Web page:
A Jury of Her Peers: American Women Writers from Anne Bradstreet to Annie Proulx

This impressive new history makes the case for more space and permanence for women in halls previously ruled by Melville, Twain, and Hemingway

Book Review

A Jury of Her Peers: American Women Writers from Anne Bradstreet to Annie Proulx

by Elaine Showalter
Knopf, 608 pp., $30

It's pretty amazing, the things people used to feel free to say about women who write. According to Nathaniel Hawthorne, "ink-stained women are, without a single exception, detestable." In the Thirties, Nathanael West wrote that all women writers need is a good rape. Harken back to puritan views that, according to God's will, women should not spend time reading, let alone writing, and you see how a woman in print provoked moral outrage from the start.

With A Jury of Her Peers: American Women Writers From Anne Bradstreet to Annie Proulx, feminist critic Elaine Showalter tackles the first ever comprehensive history of American women writers. Exploring forgotten writers and larger issues for women in literature, Showalter aims to foster further debate and discussion. Throughout American history, for their efforts women writers faced fierce attacks – or just plain indifference – from the literary establishment along with larger society. Showalter points out that critics' antagonism toward female writers has spiked during the periods that their books' popularity rose, such as in the 1850s and 1920s. Bestsellers by women presented scary prospects – of fomenting social and political pressure or encroaching on the masculine realm of literary prestige. But more cogently, women's market power threatened the direction of cash into male writers' pockets. The book also casts an interesting light on attitudes toward chick lit and on Jonathan Franzen dissing Oprah's endorsement in 2001.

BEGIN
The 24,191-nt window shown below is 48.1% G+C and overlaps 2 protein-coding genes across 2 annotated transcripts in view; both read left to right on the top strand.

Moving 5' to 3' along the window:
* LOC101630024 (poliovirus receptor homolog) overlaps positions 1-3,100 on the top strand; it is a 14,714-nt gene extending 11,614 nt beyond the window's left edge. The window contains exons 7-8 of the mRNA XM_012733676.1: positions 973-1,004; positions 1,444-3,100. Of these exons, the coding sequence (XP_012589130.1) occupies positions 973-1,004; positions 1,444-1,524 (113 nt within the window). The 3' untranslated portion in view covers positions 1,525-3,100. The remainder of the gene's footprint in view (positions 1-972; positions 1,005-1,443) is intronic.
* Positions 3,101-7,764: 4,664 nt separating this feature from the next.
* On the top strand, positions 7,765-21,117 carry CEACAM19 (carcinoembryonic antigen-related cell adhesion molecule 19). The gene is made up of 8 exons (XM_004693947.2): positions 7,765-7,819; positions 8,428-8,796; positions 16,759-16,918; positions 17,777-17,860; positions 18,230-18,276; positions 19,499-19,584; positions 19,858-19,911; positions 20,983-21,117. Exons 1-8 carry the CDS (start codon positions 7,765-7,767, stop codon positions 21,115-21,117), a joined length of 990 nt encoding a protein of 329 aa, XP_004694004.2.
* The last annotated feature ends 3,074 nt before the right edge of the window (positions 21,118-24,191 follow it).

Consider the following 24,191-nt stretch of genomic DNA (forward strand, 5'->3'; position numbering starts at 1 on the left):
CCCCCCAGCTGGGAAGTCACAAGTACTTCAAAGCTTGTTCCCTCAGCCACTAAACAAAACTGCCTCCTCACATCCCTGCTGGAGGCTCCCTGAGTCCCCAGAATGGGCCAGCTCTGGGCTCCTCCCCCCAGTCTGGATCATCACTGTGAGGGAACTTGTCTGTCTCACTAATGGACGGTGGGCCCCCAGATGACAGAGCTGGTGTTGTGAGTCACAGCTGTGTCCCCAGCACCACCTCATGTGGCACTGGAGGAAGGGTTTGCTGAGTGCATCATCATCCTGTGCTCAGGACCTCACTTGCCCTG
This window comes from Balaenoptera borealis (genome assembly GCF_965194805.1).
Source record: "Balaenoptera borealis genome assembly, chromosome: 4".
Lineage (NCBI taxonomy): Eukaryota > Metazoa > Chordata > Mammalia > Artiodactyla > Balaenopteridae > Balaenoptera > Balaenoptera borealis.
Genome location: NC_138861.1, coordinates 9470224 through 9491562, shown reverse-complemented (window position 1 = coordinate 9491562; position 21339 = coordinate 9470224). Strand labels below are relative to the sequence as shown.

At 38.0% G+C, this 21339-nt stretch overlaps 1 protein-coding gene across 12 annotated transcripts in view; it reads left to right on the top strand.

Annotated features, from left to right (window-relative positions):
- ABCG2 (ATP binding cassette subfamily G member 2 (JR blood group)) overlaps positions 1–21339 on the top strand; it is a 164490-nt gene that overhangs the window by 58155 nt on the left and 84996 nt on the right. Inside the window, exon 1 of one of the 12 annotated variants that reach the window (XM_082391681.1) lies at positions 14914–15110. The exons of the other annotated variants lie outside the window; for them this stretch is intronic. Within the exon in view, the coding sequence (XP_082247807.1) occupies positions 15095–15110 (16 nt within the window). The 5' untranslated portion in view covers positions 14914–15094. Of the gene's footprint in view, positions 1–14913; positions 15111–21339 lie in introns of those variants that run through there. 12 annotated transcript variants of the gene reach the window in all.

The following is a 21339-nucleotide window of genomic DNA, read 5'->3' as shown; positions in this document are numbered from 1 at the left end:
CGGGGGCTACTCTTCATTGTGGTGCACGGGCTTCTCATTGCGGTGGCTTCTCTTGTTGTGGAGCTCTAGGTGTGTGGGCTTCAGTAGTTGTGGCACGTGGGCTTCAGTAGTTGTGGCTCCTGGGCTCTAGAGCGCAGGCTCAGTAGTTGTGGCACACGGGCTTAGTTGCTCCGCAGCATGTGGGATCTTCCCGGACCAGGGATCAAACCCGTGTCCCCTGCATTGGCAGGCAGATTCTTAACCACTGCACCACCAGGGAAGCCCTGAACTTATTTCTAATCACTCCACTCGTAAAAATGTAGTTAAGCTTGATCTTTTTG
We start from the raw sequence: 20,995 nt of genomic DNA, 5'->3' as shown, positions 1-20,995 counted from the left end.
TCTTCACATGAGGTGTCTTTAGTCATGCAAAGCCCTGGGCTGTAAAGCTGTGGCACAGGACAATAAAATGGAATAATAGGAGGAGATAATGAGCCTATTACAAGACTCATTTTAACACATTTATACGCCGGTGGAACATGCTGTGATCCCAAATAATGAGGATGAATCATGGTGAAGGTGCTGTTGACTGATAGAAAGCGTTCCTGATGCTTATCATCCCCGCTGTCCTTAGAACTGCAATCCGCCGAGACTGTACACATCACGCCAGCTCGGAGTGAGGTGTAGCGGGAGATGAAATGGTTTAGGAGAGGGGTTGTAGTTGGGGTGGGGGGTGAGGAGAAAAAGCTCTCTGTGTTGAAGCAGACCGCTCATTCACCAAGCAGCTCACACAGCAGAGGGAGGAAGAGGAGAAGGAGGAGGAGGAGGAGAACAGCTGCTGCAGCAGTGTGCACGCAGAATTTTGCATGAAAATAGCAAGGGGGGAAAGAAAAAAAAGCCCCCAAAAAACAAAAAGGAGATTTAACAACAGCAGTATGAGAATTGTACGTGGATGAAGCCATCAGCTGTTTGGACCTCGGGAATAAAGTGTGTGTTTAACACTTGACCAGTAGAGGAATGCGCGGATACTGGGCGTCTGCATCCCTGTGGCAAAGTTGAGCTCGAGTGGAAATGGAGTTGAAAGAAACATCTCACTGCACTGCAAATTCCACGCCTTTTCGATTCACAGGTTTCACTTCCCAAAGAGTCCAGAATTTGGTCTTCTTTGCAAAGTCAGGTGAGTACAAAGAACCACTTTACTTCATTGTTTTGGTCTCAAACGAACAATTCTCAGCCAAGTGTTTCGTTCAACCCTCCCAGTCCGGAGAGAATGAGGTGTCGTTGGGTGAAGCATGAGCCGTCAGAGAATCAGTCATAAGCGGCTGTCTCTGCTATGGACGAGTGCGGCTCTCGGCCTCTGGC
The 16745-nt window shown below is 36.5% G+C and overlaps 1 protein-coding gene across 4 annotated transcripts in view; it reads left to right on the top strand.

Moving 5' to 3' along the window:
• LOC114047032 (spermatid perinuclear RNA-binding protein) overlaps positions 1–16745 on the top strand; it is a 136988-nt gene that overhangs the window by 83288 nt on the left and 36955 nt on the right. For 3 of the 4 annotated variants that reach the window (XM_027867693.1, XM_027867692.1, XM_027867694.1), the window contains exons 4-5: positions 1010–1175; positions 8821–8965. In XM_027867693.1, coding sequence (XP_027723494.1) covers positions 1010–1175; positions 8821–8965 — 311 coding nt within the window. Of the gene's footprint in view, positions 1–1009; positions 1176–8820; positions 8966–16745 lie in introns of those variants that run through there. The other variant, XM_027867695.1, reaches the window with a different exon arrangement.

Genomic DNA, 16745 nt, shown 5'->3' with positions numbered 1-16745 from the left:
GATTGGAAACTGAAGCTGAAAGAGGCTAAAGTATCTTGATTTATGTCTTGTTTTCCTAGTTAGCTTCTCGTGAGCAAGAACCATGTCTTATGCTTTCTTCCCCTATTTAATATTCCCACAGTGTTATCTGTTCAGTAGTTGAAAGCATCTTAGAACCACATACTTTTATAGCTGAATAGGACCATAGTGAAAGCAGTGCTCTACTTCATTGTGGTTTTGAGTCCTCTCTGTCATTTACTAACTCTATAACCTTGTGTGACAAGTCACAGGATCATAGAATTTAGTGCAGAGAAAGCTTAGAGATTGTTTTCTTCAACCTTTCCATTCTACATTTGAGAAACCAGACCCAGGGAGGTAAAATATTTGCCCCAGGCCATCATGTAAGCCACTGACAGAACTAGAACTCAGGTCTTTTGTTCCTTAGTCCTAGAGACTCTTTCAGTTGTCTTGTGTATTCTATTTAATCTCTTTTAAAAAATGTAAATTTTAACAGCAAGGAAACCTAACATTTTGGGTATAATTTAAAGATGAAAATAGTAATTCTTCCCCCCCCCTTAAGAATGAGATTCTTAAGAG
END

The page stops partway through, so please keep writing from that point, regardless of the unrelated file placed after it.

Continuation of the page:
Showalter gives a steady smackdown to trend-driven critics who've fueled drastic changes in writers' reputations, as precipitous as hemlines or as lemminglike as a stock-market panic. Take the 19th century author Sarah Orne Jewett (The Country of the Pointed Firs): In one decade critics treat her as forgettably mediocre, in another as a pioneer of narrative structure, then most recently a perpetrator of imperialism.

In this way, inherited views on women writers appear more subjective, defined by an exclusively male "jury." As women participate more forcefully in literary criticism, the publishing industry, and the U.S. economy for that matter, all Americans' appreciation of the stuff of women's lives evolves, finally establishing more space and permanence in halls previously ruled by Melville, Twain, and Hemingway for Harriet Beecher Stowe, Willa Cather, Flannery O'Connor, Gwendolyn Brooks. My personal assignment is to renew my library card and get me to a 20th century women-writers nunnery. Grace Paley, here I come.

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